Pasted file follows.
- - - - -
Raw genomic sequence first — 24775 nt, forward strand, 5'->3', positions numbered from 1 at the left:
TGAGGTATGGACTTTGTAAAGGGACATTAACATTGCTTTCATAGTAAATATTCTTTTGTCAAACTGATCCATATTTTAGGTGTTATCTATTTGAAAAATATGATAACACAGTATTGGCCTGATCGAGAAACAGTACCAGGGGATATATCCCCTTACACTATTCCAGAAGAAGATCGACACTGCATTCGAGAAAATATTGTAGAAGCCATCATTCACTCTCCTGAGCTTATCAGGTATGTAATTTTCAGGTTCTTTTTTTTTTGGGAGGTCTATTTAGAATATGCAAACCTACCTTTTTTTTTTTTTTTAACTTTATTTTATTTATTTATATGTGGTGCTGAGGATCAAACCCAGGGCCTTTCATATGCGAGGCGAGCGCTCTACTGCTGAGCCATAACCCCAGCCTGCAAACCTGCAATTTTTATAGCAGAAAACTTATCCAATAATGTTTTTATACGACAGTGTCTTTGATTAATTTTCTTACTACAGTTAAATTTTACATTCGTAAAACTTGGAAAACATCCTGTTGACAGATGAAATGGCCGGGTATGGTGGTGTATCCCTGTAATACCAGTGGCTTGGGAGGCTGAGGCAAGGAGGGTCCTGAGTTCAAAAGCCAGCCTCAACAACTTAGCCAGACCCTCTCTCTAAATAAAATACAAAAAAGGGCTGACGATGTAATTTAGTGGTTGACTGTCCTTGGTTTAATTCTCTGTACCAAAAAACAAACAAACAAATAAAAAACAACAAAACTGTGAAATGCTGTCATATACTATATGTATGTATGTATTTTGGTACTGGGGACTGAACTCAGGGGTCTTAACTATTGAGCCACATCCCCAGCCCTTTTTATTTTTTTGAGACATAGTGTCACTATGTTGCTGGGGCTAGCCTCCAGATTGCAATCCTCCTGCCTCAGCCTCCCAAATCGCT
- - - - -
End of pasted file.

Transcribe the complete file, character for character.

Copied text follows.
Raw genomic sequence first — 24775 nt, forward strand, 5'->3', positions numbered from 1 at the left:
TGAGGTATGGACTTTGTAAAGGGACATTAACATTGCTTTCATAGTAAATATTCTTTTGTCAAACTGATCCATATTTTAGGTGTTATCTATTTGAAAAATATGATAACACAGTATTGGCCTGATCGAGAAACAGTACCAGGGGATATATCCCCTTACACTATTCCAGAAGAAGATCGACACTGCATTCGAGAAAATATTGTAGAAGCCATCATTCACTCTCCTGAGCTTATCAGGTATGTAATTTTCAGGTTCTTTTTTTTTTGGGAGGTCTATTTAGAATATGCAAACCTACCTTTTTTTTTTTTTTTAACTTTATTTTATTTATTTATATGTGGTGCTGAGGATCAAACCCAGGGCCTTTCATATGCGAGGCGAGCGCTCTACTGCTGAGCCATAACCCCAGCCTGCAAACCTGCAATTTTTATAGCAGAAAACTTATCCAATAATGTTTTTATACGACAGTGTCTTTGATTAATTTTCTTACTACAGTTAAATTTTACATTCGTAAAACTTGGAAAACATCCTGTTGACAGATGAAATGGCCGGGTATGGTGGTGTATCCCTGTAATACCAGTGGCTTGGGAGGCTGAGGCAAGGAGGGTCCTGAGTTCAAAAGCCAGCCTCAACAACTTAGCCAGACCCTCTCTCTAAATAAAATACAAAAAAGGGCTGACGATGTAATTTAGTGGTTGACTGTCCTTGGTTTAATTCTCTGTACCAAAAAACAAACAAACAAATAAAAAACAACAAAACTGTGAAATGCTGTCATATACTATATGTATGTATGTATTTTGGTACTGGGGACTGAACTCAGGGGTCTTAACTATTGAGCCACATCCCCAGCCCTTTTTATTTTTTTGAGACATAGTGTCACTATGTTGCTGGGGCTAGCCTCCAGATTGCAATCCTCCTGCCTCAGCCTCCCAAATCGCT